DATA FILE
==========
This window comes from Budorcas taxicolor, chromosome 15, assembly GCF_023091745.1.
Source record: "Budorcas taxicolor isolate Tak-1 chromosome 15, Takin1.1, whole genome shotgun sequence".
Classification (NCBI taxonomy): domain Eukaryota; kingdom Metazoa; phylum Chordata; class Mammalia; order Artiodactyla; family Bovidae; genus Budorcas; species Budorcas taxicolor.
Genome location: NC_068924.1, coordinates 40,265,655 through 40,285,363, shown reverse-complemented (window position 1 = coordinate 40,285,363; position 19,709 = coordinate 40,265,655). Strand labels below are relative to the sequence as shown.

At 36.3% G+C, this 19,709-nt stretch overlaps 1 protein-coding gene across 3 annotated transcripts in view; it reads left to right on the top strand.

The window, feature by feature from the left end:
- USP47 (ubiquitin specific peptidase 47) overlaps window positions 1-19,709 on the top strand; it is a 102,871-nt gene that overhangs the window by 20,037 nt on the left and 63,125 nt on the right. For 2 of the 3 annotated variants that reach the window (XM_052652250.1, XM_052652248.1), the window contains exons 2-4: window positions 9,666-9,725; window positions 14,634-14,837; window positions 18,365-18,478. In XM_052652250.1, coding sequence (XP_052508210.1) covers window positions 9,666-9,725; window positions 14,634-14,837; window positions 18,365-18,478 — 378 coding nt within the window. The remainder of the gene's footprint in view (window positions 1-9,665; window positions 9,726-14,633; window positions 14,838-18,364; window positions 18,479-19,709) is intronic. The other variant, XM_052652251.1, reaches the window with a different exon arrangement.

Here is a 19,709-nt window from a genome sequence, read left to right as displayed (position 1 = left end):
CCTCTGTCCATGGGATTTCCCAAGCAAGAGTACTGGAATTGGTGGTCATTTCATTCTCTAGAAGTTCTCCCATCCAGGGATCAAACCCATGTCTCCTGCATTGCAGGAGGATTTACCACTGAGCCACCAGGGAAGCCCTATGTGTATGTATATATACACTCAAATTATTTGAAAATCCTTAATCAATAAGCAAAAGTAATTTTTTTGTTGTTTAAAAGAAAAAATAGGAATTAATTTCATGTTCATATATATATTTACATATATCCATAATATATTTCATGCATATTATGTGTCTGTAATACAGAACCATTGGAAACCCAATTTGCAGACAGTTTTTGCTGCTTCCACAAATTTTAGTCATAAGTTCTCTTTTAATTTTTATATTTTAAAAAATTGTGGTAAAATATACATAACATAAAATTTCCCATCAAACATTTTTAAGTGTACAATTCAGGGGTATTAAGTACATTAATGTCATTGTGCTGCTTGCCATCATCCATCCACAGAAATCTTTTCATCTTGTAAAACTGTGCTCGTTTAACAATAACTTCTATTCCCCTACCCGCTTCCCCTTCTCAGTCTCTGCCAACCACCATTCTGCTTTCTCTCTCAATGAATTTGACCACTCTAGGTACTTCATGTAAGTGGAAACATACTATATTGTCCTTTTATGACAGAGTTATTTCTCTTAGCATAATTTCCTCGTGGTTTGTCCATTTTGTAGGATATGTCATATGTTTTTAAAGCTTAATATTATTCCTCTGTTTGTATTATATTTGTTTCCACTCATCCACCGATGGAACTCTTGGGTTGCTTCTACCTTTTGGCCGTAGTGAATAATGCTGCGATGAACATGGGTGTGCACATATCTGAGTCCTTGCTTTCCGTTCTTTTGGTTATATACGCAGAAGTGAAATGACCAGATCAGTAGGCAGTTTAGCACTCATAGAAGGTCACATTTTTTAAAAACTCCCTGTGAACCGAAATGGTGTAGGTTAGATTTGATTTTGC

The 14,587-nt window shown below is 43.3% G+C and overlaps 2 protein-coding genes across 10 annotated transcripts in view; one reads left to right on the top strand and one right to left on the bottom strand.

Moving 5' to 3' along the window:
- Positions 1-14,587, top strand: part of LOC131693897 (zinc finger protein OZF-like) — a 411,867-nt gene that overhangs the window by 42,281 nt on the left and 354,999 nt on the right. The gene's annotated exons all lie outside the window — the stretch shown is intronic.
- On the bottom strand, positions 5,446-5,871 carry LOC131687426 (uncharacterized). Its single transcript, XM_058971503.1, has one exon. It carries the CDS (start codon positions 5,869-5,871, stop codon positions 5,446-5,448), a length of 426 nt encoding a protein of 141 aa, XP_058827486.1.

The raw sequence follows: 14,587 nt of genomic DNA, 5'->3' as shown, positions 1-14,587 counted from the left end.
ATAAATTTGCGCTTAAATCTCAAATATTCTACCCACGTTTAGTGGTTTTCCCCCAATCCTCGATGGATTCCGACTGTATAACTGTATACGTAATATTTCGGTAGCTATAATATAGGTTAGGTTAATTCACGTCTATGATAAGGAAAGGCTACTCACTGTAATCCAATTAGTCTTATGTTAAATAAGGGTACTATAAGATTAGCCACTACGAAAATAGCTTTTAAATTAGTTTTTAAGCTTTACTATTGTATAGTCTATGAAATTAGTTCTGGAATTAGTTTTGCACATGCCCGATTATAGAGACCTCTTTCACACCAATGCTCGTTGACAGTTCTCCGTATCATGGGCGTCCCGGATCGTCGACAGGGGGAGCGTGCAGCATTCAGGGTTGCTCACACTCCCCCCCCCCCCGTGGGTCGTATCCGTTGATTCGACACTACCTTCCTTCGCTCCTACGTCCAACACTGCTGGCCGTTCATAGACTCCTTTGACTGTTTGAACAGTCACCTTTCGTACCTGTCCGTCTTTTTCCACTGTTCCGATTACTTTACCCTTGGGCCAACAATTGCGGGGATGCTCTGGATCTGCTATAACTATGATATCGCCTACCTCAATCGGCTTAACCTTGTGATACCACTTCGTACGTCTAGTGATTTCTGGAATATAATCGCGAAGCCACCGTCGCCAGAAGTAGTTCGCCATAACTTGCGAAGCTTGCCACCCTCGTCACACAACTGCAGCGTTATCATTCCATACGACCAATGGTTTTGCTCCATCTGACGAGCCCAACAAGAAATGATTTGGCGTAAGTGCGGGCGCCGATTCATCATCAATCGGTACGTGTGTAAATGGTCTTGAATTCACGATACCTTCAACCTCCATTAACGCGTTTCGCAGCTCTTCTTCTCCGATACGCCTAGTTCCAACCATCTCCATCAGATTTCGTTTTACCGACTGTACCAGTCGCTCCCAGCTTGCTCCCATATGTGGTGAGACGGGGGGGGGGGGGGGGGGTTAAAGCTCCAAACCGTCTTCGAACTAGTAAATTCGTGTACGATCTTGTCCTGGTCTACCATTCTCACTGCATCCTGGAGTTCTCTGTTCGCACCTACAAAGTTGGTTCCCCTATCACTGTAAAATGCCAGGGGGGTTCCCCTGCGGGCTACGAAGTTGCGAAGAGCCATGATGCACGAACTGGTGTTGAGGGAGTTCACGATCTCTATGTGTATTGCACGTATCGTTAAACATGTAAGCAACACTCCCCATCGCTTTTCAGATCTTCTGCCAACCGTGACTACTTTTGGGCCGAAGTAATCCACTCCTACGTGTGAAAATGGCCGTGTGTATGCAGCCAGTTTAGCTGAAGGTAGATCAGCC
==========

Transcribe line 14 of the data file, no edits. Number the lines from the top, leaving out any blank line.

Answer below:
The raw sequence follows: 14,587 nt of genomic DNA, 5'->3' as shown, positions 1-14,587 counted from the left end.